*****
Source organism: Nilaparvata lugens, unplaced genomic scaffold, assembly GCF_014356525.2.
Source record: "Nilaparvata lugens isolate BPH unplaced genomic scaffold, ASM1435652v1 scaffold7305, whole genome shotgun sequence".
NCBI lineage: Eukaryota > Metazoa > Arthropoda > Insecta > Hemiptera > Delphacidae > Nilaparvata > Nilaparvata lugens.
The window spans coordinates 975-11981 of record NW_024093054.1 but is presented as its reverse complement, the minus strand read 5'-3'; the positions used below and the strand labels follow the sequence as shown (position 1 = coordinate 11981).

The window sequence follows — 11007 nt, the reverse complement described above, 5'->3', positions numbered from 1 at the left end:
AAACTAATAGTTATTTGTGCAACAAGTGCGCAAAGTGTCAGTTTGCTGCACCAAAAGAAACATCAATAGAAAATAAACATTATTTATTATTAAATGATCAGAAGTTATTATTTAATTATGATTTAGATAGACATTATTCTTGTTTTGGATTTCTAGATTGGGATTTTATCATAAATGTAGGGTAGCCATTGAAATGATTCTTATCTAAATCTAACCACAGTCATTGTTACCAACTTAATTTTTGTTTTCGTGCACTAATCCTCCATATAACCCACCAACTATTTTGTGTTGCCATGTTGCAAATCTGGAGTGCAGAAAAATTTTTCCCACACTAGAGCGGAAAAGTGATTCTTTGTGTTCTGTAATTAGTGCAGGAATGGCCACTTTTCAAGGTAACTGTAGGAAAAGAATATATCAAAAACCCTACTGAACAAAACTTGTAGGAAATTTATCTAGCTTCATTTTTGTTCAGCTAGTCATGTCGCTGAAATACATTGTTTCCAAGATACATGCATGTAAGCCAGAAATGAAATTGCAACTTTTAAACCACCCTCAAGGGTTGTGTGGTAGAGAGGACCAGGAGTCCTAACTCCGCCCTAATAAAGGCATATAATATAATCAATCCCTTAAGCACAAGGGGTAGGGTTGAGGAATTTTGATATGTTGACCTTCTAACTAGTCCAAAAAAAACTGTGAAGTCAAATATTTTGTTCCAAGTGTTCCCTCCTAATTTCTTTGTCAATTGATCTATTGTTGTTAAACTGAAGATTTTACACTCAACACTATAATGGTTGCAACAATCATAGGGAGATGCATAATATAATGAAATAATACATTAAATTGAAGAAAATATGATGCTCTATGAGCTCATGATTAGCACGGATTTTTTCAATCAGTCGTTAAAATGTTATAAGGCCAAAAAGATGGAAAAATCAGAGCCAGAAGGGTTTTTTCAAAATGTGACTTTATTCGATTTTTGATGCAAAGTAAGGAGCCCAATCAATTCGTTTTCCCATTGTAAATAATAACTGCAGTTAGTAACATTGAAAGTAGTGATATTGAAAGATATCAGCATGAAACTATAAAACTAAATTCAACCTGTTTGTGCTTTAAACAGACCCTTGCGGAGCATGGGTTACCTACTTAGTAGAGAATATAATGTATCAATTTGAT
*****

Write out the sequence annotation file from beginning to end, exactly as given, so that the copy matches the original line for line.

Source organism: Nilaparvata lugens, unplaced genomic scaffold, assembly GCF_014356525.2.
Source record: "Nilaparvata lugens isolate BPH unplaced genomic scaffold, ASM1435652v1 scaffold7305, whole genome shotgun sequence".
NCBI lineage: Eukaryota > Metazoa > Arthropoda > Insecta > Hemiptera > Delphacidae > Nilaparvata > Nilaparvata lugens.
The window spans coordinates 975-11981 of record NW_024093054.1 but is presented as its reverse complement, the minus strand read 5'-3'; the positions used below and the strand labels follow the sequence as shown (position 1 = coordinate 11981).

The window sequence follows — 11007 nt, the reverse complement described above, 5'->3', positions numbered from 1 at the left end:
AAACTAATAGTTATTTGTGCAACAAGTGCGCAAAGTGTCAGTTTGCTGCACCAAAAGAAACATCAATAGAAAATAAACATTATTTATTATTAAATGATCAGAAGTTATTATTTAATTATGATTTAGATAGACATTATTCTTGTTTTGGATTTCTAGATTGGGATTTTATCATAAATGTAGGGTAGCCATTGAAATGATTCTTATCTAAATCTAACCACAGTCATTGTTACCAACTTAATTTTTGTTTTCGTGCACTAATCCTCCATATAACCCACCAACTATTTTGTGTTGCCATGTTGCAAATCTGGAGTGCAGAAAAATTTTTCCCACACTAGAGCGGAAAAGTGATTCTTTGTGTTCTGTAATTAGTGCAGGAATGGCCACTTTTCAAGGTAACTGTAGGAAAAGAATATATCAAAAACCCTACTGAACAAAACTTGTAGGAAATTTATCTAGCTTCATTTTTGTTCAGCTAGTCATGTCGCTGAAATACATTGTTTCCAAGATACATGCATGTAAGCCAGAAATGAAATTGCAACTTTTAAACCACCCTCAAGGGTTGTGTGGTAGAGAGGACCAGGAGTCCTAACTCCGCCCTAATAAAGGCATATAATATAATCAATCCCTTAAGCACAAGGGGTAGGGTTGAGGAATTTTGATATGTTGACCTTCTAACTAGTCCAAAAAAAACTGTGAAGTCAAATATTTTGTTCCAAGTGTTCCCTCCTAATTTCTTTGTCAATTGATCTATTGTTGTTAAACTGAAGATTTTACACTCAACACTATAATGGTTGCAACAATCATAGGGAGATGCATAATATAATGAAATAATACATTAAATTGAAGAAAATATGATGCTCTATGAGCTCATGATTAGCACGGATTTTTTCAATCAGTCGTTAAAATGTTATAAGGCCAAAAAGATGGAAAAATCAGAGCCAGAAGGGTTTTTTCAAAATGTGACTTTATTCGATTTTTGATGCAAAGTAAGGAGCCCAATCAATTCGTTTTCCCATTGTAAATAATAACTGCAGTTAGTAACATTGAAAGTAGTGATATTGAAAGATATCAGCATGAAACTATAAAACTAAATTCAACCTGTTTGTGCTTTAAACAGACCCTTGCGGAGCATGGGTTACCTACTTAGTAGAGAATATAATGTATCAATTTGAT